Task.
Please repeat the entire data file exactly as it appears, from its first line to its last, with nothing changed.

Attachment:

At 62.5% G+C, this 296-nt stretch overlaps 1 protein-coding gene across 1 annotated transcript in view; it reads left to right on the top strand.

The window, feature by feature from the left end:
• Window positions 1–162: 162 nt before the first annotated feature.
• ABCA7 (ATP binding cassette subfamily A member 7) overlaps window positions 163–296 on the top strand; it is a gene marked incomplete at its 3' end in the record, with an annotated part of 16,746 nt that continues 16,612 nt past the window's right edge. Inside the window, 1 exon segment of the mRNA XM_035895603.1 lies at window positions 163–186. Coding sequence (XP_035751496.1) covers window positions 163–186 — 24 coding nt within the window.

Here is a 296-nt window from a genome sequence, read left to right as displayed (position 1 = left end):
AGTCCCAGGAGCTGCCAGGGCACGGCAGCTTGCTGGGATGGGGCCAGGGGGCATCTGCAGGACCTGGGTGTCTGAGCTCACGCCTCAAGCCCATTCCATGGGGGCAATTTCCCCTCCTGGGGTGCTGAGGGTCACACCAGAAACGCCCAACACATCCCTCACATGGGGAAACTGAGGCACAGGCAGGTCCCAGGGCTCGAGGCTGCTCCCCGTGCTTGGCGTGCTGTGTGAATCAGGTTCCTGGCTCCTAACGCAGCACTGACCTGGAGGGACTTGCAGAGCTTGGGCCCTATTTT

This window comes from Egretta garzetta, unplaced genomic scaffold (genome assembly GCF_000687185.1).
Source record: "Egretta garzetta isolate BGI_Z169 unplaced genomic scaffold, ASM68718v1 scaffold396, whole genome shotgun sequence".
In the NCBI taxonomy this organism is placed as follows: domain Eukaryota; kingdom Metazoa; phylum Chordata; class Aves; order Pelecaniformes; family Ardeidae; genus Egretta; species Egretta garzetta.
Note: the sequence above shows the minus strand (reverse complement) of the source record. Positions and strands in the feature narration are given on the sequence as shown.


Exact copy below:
At 62.5% G+C, this 296-nt stretch overlaps 1 protein-coding gene across 1 annotated transcript in view; it reads left to right on the top strand.

The window, feature by feature from the left end:
• Window positions 1–162: 162 nt before the first annotated feature.
• ABCA7 (ATP binding cassette subfamily A member 7) overlaps window positions 163–296 on the top strand; it is a gene marked incomplete at its 3' end in the record, with an annotated part of 16,746 nt that continues 16,612 nt past the window's right edge. Inside the window, 1 exon segment of the mRNA XM_035895603.1 lies at window positions 163–186. Coding sequence (XP_035751496.1) covers window positions 163–186 — 24 coding nt within the window.

Here is a 296-nt window from a genome sequence, read left to right as displayed (position 1 = left end):
AGTCCCAGGAGCTGCCAGGGCACGGCAGCTTGCTGGGATGGGGCCAGGGGGCATCTGCAGGACCTGGGTGTCTGAGCTCACGCCTCAAGCCCATTCCATGGGGGCAATTTCCCCTCCTGGGGTGCTGAGGGTCACACCAGAAACGCCCAACACATCCCTCACATGGGGAAACTGAGGCACAGGCAGGTCCCAGGGCTCGAGGCTGCTCCCCGTGCTTGGCGTGCTGTGTGAATCAGGTTCCTGGCTCCTAACGCAGCACTGACCTGGAGGGACTTGCAGAGCTTGGGCCCTATTTT

This window comes from Egretta garzetta, unplaced genomic scaffold (genome assembly GCF_000687185.1).
Source record: "Egretta garzetta isolate BGI_Z169 unplaced genomic scaffold, ASM68718v1 scaffold396, whole genome shotgun sequence".
In the NCBI taxonomy this organism is placed as follows: domain Eukaryota; kingdom Metazoa; phylum Chordata; class Aves; order Pelecaniformes; family Ardeidae; genus Egretta; species Egretta garzetta.
Note: the sequence above shows the minus strand (reverse complement) of the source record. Positions and strands in the feature narration are given on the sequence as shown.